Excess speed ‘absolutely’ the cause of Croydon tram crash – inquest
It was “absolutely clear within hours” that the Croydon tram crash which killed seven people was caused by excessive speed, a senior investigator has told an inquest into the deaths.
Dane Chinnery, 19, Philip Seary, 57, Dorota Rynkiewicz, 35, Robert Huxley, 63, and Philip Logan, 52, all from New Addington, all lost their lives in the accident on November 9 2016.
Mark Smith, 35, and Donald Collett, 62, both from Croydon, were also killed, while a further 51 were injured.
The tram toppled over and spun off the tracks after hitting a curve at 73kph (45mph) just after 6am that morning, despite a 20kph (12mph) speed restriction being in place.
All of the fatalities had been either fully or partially thrown out of the tram through the windows or doors when the glass shattered, the inquest heard.
Simon French, chief inspector of the Rail Accident Investigation Branch (RAIB), told the inquest his inspectors had been on the scene by 10am on the morning of the accident.
Mr French said: “The consequence of the tram hitting the curve at 73kph was more than the capability of the tram to stay upright. The tram overturned and slid along its side.”
He said the RAIB had painstakingly matched marks on the tram to marks and damage on the surrounding infrastructure in order to model a reconstruction of what took place.
“At that sort of speed the tram is not going to be able to stay upright on this sort of curve.”
Mr French added: “It was absolutely clear to us within hours what had happened – this was a tram running at too high a speed to negotiate the curve, so we published that very early on with confidence that it was right.”
Mr French said survivors had compared the experience to being in a washing machine, adding: “It was fast and it was violent and it took place in a matter of seconds.”
Jurors were told that trams are essentially mini trains operating in urban environments.
But they have much greater accelerating and braking power than a mainline train, due to their high power-to-weight ratio.
The jury heard that the sharp curve where the tram derailed is immediately preceded by the longest stretch of “low workload” track on the route.
Mr French said the driver, Alfred Dorris, may have slipped into a period of “microsleep” on the stretch were he was not required to do much to control his tram.
“It’s possible there was a microsleep – it’s essentially a very short period of loss of consciousness, a short sleep which all of us can experience from time to time,” he said.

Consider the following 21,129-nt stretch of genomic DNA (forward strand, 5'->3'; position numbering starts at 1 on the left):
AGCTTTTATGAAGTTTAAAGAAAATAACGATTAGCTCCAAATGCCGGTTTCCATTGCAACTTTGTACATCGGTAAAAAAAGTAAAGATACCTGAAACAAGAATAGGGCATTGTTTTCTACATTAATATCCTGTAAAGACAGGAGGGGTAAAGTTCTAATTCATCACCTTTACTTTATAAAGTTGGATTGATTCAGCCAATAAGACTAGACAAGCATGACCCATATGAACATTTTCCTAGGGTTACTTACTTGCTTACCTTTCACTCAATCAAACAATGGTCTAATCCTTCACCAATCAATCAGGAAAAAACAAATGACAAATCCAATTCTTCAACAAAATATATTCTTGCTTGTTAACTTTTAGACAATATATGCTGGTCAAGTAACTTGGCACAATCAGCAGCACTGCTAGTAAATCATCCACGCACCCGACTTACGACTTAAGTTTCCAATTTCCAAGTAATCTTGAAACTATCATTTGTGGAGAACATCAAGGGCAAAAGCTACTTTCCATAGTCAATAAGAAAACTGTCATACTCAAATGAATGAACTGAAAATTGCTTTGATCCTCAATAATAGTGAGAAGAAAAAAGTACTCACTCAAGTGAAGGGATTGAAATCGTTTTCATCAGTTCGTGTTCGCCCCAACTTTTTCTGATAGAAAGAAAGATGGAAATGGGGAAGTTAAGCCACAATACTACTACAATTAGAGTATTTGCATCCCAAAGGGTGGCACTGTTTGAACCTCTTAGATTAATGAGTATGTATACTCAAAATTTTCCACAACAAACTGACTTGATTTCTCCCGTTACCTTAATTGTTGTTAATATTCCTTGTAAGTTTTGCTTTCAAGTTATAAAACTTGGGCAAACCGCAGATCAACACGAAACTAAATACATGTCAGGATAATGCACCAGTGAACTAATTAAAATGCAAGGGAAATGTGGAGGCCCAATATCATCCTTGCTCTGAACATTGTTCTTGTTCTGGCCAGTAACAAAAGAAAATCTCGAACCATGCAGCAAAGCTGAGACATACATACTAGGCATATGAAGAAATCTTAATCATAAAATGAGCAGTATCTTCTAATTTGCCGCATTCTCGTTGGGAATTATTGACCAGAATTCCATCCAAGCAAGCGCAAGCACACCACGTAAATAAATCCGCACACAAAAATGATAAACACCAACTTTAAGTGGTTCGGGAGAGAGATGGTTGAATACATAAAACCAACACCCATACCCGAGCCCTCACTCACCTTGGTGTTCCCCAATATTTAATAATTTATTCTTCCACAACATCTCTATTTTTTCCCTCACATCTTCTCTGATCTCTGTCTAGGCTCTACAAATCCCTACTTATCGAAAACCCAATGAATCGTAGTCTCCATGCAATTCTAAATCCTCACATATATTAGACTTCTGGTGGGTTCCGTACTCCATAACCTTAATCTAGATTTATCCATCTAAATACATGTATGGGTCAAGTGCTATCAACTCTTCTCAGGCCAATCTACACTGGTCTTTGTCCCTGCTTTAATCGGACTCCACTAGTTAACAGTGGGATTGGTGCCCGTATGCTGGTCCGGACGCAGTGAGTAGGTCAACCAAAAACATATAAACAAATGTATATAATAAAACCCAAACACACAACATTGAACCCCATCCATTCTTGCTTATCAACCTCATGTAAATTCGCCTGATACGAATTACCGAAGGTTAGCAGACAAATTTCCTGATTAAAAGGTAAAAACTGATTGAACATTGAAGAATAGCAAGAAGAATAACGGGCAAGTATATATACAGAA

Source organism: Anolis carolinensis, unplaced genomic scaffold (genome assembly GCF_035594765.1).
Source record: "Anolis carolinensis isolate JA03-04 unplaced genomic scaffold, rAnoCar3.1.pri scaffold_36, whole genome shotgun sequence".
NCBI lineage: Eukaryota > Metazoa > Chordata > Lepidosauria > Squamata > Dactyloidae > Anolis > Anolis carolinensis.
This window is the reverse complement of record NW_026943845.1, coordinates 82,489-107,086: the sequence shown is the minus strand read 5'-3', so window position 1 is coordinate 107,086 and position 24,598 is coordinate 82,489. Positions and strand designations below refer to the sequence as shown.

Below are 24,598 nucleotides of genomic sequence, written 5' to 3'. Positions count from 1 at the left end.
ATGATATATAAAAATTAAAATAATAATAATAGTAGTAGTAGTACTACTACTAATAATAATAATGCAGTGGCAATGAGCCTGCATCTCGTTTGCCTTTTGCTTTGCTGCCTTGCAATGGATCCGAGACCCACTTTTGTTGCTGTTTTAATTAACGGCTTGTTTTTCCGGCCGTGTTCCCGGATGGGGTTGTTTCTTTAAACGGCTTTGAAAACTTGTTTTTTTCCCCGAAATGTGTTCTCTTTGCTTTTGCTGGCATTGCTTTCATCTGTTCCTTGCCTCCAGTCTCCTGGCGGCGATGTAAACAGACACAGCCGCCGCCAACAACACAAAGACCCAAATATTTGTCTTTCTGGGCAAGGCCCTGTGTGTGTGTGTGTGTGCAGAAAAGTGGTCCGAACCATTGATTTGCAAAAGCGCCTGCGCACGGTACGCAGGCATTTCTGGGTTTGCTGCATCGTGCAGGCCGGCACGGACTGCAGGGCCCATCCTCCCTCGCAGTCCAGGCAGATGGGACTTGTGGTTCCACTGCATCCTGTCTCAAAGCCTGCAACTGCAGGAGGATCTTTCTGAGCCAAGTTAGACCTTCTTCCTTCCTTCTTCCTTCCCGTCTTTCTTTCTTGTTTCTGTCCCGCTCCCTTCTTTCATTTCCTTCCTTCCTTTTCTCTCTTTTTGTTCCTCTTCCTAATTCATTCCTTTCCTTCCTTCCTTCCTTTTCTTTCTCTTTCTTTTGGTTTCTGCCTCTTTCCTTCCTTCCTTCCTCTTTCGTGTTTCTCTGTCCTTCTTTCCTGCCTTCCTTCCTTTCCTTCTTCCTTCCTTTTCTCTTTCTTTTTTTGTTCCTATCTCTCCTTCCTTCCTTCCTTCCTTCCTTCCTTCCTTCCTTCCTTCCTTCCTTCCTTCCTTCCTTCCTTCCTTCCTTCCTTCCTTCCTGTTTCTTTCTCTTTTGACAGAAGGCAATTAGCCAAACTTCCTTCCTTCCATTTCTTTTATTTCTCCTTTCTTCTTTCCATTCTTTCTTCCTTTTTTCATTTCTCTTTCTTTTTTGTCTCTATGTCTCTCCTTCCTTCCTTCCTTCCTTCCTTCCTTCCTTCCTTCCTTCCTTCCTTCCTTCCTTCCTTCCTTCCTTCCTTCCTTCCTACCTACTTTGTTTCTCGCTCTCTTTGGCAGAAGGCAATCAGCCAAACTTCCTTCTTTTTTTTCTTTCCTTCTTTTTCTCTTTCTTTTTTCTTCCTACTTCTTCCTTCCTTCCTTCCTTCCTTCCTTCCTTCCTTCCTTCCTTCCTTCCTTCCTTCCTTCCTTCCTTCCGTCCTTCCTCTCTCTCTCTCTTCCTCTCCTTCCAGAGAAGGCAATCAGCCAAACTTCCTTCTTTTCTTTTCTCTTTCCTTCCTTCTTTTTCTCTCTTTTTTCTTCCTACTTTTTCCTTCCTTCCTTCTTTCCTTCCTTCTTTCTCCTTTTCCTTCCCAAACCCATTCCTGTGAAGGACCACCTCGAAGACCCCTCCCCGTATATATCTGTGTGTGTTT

“A trigger of a period of microsleep can be a period of low work – we can switch off when we have low workload.”
Mr French said it is possible Mr Dorris was suffering from accumulative sleep depravation or from disrupted sleep the night before.
He told the inquest: “There’s some evidence that the driver may have thought he was going in the opposite direction of travel, and that can be combined with a loss of awareness – these things can all combine.”
Mr French said extra signage on the stretch preceding the bend could have mitigated the risk, and that the RAIB had alerted operator Tram Operations Ltd (TOL) of the lack of distinctive features.
“The control measures almost entirely relied on the driver’s route knowledge, and a belief that a level of training would protect against this particular risk,” he said.
Mr French also said there were apparent “culture issues” at TOL that meant drivers were unwilling to admit to speeding or other errors.
“If you reported speeding there was an automatic move to a disciplinary procedure,” he added.
There was a previous incident just 10 days before the crash when a driver hit the same bend at 45kmh (27mph) and very nearly overturned, but the incident was insufficiently investigated, the jury heard.
Mr French said one of the primary differences between the railway and the tramway systems in England were that trams are not controlled by fixed signals.
Instead they operate a line-of-sight system, leaving it up to the driver when to brake and when to accelerate.
Trams usually have a top speed of 80kph (50mph), Mr French said.
The 14-week inquest was initially due to begin in October 2020, but was postponed due to the coronavirus pandemic.
It is expected to conclude around August 20.